While this is one of the roads less traveled when it comes to monetising apps, many developers are quite successful in this platform.

If your app is high quality and you are addressing a problem that many other apps miss the mark on, you may be in a great position to consider this monetisation platform. This platform will generate a recurring income stream to the business long term and can really help the developer create credibility with users.

Reserved for premium apps, don't be afraid to travel this road if you feel your app can deliver on the promise of solving a need.

HAVE YOU GOT A GREAT APP IDEA?

Roundhouse has been delivering digital design and marketing services since 2001. Our team of Australian mobile app developers works with you closely to develop your app idea. Our goal is to make your app a genuine success in the marketplace. From initial concepts, visual design, user interface, functionality and feature integration, development, launch and marketing - we provide a total solution to get your app downloaded by the people who matter most: your audience.

Saulke (1).png

Get started now. Contact us here.

  • Book an obligation free consultation with a qualified app designer.
  • phone : 1300 727 749 
  • email : us@roundhouse.cc
  • Learn about our web design here.
  • See our brand and logo portfolio here.

If you enjoyed reading this article, you may also enjoy the following:

1. How to Sell Your Brand in a Sentence

2. 7 Ways to Boost Your Sales With Social Media

3. A Guide to Brand Communications

Roundhouse - The Creative Agency

Author - Saul Edmonds

  • Connect with Saul Edmonds on Linkedin here or Google+ here.
  • Connect with Roundhouse on Google+ here.

LEARN MORE!

Get the latest news from the Roundhouse studio, tips on how to grow your business + exclusive discount offers via email. Subscribe Today!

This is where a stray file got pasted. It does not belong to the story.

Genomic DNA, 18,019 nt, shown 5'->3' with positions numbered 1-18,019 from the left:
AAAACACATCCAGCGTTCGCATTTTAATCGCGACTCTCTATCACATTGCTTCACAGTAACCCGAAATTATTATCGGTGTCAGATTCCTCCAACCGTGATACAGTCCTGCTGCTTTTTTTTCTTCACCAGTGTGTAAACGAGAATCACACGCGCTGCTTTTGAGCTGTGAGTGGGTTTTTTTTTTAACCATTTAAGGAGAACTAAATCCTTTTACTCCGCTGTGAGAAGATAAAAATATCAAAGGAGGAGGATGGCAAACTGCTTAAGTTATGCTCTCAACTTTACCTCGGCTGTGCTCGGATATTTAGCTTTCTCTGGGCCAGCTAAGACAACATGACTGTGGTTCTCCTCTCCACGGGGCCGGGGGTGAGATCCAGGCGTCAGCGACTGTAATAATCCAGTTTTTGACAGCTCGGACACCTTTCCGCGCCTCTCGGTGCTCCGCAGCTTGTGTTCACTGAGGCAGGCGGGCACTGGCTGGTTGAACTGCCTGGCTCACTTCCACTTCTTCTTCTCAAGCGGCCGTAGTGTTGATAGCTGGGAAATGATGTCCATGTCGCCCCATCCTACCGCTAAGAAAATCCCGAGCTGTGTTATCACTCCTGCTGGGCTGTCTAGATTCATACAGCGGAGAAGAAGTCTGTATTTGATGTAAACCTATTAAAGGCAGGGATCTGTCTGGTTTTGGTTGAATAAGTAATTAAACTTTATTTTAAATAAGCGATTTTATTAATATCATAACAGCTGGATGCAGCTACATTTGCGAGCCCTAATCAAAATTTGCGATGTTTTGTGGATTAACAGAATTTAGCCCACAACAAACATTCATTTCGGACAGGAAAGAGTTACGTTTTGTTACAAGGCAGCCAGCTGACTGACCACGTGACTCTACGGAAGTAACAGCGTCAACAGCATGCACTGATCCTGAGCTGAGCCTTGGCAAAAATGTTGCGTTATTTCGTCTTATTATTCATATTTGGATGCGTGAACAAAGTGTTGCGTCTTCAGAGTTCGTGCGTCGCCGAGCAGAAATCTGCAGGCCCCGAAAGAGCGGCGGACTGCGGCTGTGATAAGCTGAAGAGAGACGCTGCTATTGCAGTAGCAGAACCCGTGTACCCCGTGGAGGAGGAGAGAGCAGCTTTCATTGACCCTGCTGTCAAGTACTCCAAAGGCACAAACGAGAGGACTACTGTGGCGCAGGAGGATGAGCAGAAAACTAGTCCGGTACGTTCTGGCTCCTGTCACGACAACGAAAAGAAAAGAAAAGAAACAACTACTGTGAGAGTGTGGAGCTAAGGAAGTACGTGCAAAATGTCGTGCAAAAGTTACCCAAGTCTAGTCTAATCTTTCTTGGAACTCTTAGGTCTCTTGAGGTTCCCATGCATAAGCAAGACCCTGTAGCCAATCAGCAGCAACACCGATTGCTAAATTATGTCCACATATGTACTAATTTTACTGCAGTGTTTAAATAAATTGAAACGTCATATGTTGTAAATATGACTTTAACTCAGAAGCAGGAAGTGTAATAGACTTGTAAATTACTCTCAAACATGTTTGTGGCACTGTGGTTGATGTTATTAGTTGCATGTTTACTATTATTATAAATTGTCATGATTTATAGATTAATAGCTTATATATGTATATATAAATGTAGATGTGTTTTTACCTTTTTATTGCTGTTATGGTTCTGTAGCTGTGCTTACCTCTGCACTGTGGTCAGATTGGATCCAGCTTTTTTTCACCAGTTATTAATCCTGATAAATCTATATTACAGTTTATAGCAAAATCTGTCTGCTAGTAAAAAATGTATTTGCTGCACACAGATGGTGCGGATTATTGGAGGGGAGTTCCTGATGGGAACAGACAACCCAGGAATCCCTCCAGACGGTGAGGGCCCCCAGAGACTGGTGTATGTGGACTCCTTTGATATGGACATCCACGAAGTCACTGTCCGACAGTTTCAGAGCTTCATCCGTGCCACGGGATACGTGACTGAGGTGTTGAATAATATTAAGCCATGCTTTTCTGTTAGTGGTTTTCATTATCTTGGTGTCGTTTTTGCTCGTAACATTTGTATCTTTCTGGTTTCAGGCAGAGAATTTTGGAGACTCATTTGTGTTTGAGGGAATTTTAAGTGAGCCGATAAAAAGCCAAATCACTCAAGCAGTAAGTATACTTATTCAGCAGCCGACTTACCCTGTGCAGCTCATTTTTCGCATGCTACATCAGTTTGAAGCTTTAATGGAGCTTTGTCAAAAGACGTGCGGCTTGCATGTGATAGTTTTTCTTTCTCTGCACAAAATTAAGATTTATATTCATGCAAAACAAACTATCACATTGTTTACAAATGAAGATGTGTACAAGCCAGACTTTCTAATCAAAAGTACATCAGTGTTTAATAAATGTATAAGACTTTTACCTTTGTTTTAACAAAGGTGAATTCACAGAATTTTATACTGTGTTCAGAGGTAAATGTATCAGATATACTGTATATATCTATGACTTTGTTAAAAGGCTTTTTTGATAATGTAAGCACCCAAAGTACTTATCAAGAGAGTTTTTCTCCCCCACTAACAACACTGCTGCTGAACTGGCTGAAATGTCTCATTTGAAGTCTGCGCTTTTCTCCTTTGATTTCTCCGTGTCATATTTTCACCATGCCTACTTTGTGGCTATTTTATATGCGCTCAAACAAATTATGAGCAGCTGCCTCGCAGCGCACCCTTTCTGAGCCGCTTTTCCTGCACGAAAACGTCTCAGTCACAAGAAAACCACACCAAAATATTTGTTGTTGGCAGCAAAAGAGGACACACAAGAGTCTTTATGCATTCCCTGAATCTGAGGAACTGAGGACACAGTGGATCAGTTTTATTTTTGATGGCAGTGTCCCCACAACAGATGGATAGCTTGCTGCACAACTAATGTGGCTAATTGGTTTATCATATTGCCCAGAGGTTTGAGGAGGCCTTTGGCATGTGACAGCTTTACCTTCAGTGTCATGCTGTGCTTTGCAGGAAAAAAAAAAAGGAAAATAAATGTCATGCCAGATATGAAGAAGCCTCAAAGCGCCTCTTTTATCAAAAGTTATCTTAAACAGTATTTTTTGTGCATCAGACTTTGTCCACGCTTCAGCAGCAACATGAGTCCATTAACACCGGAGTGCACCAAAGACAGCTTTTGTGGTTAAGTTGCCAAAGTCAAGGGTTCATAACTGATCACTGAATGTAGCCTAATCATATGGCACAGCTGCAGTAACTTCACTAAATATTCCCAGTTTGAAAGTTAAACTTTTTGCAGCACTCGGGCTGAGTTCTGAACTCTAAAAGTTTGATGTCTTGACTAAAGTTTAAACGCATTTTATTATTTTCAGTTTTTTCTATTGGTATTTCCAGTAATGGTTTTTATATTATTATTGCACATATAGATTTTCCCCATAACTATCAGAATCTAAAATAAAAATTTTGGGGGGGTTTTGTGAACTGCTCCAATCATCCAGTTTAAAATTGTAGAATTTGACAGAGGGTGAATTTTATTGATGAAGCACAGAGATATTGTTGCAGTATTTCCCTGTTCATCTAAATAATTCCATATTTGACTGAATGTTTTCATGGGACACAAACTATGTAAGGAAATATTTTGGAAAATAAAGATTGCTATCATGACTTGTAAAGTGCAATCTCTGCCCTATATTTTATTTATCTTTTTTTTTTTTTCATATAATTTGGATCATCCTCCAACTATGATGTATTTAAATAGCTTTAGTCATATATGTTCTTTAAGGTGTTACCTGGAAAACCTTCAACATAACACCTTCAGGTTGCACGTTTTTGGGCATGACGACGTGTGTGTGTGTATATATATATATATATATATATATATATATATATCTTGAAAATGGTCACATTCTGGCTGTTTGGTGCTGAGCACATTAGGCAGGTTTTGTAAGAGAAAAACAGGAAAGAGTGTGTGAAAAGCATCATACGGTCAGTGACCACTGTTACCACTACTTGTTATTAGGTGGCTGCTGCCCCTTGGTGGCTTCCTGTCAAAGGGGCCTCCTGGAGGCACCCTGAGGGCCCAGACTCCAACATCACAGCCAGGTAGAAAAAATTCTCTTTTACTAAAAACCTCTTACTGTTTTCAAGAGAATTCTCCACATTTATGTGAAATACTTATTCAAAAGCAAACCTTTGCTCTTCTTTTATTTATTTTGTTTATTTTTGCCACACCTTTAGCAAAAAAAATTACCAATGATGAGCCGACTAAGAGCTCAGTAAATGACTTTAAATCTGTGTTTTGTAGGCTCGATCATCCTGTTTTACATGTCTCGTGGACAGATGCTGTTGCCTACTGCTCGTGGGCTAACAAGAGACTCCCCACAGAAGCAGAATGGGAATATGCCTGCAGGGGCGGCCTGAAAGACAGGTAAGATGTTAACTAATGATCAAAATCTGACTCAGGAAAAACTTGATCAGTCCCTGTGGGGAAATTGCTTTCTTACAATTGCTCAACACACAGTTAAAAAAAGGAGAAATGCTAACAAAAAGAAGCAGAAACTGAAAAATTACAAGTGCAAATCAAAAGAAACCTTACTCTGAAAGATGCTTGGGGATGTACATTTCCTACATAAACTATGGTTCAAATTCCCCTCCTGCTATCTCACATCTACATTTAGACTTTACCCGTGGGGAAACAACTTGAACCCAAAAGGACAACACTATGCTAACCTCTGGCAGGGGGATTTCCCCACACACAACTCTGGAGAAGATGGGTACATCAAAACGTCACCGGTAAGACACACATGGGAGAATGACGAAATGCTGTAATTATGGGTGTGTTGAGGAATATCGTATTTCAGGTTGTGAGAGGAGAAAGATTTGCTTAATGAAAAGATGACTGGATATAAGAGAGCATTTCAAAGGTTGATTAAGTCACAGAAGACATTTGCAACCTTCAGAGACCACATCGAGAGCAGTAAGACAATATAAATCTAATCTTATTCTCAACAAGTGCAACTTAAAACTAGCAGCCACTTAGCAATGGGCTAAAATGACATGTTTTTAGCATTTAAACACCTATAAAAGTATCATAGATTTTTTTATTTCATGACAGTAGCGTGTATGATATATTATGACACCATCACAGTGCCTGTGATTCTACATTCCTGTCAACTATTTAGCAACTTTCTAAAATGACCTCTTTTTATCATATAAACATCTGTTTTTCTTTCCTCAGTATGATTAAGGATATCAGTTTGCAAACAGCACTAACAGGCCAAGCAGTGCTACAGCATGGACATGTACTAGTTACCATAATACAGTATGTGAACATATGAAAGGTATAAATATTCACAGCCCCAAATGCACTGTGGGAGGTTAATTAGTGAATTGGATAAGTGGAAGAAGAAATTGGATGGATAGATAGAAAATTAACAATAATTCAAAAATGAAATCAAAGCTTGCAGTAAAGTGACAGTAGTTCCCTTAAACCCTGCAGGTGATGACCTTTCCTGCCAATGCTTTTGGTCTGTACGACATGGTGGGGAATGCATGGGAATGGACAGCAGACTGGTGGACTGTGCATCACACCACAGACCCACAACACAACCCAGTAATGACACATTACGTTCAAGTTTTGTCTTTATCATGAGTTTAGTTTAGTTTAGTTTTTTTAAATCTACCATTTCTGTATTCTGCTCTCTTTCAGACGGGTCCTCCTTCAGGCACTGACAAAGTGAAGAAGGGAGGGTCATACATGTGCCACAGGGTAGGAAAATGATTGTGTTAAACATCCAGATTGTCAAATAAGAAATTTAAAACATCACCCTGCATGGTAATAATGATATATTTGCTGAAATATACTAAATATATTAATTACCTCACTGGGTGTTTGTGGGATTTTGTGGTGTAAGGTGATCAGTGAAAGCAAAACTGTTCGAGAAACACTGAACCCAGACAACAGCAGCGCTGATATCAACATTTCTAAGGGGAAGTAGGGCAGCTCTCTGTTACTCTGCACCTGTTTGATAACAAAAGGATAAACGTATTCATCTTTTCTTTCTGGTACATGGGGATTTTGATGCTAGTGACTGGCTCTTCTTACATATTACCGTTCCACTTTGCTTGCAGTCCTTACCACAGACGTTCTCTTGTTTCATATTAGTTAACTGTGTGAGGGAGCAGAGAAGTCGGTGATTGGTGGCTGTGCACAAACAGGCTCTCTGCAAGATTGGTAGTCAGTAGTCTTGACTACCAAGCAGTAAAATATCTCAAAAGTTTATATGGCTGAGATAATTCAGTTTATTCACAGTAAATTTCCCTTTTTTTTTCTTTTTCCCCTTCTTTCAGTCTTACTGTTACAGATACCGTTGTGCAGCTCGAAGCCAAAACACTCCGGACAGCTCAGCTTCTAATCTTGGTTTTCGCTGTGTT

We are here to help.

Game Sound of the early 1980s - 5 Powerful Lessons from the Classics

by Saul Edmonds
the key-web.jpg

The Games of the early 1980s were in many ways defined by sound Digital sound was revolutionising the new gameplay - with key characters being defined by sound and music elements alone.

These addictive and repetitive themes enhanced games in a way never experienced before, creating that compelling dramatic tension we have grown to love. Dedicated gamers have long known that great sound design is essential to a great gameplay experience.

Sound + Image = Definitive Moments in Play

(The Essential Keys)

The best games of the early 1980s all featured excellent sound design. Think Pac Man (1980), Donkey Kong (1981), Tetris (1985), Super Mario Bros. (1985) and Tempest - Atari’s first vector game in colour (1981).

All good. Really good. These games are still fun to play 25 years later.

The sound design presented within these early titles is the forefather of sound design today. There is much to be gained from past masters. So, what are the top 5 lessons that we can learn from a trip through time?

1. The Big Idea

Ideas are everything in the Game World. When beginning a new project carefully identify the central premise or core idea and diligently serve that concept throughout.

Example : Super Mario Bros.

In 1985 Nintendo released Super Mario Bros. for the NES. Composer Koji Kondom sets a new standard. The creative sound and music design is tightly integrated with the onscreen action and continues to develop throughout. Sound cues add layers of meaning to character status. This was innovation at its best - sound design moves beyond ‘cinematic conventions’ to realtime gameplay.